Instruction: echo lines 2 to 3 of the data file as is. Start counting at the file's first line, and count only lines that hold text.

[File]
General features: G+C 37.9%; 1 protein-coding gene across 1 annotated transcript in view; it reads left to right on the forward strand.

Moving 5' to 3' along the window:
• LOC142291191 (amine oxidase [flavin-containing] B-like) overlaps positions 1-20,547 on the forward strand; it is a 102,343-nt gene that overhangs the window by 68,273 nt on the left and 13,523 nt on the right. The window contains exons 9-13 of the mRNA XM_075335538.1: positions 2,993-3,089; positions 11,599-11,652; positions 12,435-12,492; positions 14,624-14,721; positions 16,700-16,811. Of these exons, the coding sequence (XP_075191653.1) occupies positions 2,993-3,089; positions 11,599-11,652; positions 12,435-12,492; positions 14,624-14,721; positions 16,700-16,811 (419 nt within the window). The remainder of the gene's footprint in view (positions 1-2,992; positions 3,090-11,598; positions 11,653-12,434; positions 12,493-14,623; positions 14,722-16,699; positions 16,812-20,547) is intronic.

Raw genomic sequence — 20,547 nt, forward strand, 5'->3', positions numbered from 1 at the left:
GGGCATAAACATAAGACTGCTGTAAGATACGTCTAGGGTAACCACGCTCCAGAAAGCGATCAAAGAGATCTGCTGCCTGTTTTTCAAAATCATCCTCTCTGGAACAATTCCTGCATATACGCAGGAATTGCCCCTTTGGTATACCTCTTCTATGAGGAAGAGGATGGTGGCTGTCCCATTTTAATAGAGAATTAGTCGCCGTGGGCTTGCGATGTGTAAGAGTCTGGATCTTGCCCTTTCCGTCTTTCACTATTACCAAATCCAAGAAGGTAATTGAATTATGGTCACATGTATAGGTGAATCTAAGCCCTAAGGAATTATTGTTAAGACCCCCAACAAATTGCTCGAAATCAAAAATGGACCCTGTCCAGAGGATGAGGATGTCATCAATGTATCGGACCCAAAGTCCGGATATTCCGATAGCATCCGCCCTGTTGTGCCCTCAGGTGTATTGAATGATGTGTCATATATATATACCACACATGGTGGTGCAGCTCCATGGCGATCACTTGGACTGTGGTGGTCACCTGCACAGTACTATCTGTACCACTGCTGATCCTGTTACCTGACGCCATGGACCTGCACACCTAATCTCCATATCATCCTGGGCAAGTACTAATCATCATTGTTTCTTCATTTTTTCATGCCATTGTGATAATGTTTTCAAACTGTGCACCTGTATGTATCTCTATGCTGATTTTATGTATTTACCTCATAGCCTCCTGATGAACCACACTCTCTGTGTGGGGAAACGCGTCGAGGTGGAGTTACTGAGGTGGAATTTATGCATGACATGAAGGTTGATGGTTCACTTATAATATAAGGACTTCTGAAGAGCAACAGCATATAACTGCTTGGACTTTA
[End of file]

Moving 5' to 3' along the window:
• LOC142291191 (amine oxidase [flavin-containing] B-like) overlaps positions 1-20,547 on the forward strand; it is a 102,343-nt gene that overhangs the window by 68,273 nt on the left and 13,523 nt on the right. The window contains exons 9-13 of the mRNA XM_075335538.1: positions 2,993-3,089; positions 11,599-11,652; positions 12,435-12,492; positions 14,624-14,721; positions 16,700-16,811. Of these exons, the coding sequence (XP_075191653.1) occupies positions 2,993-3,089; positions 11,599-11,652; positions 12,435-12,492; positions 14,624-14,721; positions 16,700-16,811 (419 nt within the window). The remainder of the gene's footprint in view (positions 1-2,992; positions 3,090-11,598; positions 11,653-12,434; positions 12,493-14,623; positions 14,722-16,699; positions 16,812-20,547) is intronic.